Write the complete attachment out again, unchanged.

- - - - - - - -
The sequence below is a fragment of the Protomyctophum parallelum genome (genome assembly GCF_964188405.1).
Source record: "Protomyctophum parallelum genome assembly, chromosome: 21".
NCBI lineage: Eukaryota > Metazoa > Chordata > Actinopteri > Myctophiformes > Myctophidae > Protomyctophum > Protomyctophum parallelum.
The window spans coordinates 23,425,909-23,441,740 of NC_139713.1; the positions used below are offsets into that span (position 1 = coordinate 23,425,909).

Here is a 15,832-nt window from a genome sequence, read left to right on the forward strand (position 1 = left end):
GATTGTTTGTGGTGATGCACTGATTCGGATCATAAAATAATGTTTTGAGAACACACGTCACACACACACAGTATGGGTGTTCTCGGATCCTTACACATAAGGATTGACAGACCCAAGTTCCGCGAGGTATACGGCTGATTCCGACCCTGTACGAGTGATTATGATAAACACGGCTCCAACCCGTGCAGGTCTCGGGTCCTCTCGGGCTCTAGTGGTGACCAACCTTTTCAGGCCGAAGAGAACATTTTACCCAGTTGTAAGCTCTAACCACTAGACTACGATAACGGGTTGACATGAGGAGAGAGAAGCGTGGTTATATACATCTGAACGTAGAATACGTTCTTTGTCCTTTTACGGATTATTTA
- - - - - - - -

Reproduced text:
The sequence below is a fragment of the Protomyctophum parallelum genome (genome assembly GCF_964188405.1).
Source record: "Protomyctophum parallelum genome assembly, chromosome: 21".
NCBI lineage: Eukaryota > Metazoa > Chordata > Actinopteri > Myctophiformes > Myctophidae > Protomyctophum > Protomyctophum parallelum.
The window spans coordinates 23,425,909-23,441,740 of NC_139713.1; the positions used below are offsets into that span (position 1 = coordinate 23,425,909).

Here is a 15,832-nt window from a genome sequence, read left to right on the forward strand (position 1 = left end):
GATTGTTTGTGGTGATGCACTGATTCGGATCATAAAATAATGTTTTGAGAACACACGTCACACACACACAGTATGGGTGTTCTCGGATCCTTACACATAAGGATTGACAGACCCAAGTTCCGCGAGGTATACGGCTGATTCCGACCCTGTACGAGTGATTATGATAAACACGGCTCCAACCCGTGCAGGTCTCGGGTCCTCTCGGGCTCTAGTGGTGACCAACCTTTTCAGGCCGAAGAGAACATTTTACCCAGTTGTAAGCTCTAACCACTAGACTACGATAACGGGTTGACATGAGGAGAGAGAAGCGTGGTTATATACATCTGAACGTAGAATACGTTCTTTGTCCTTTTACGGATTATTTA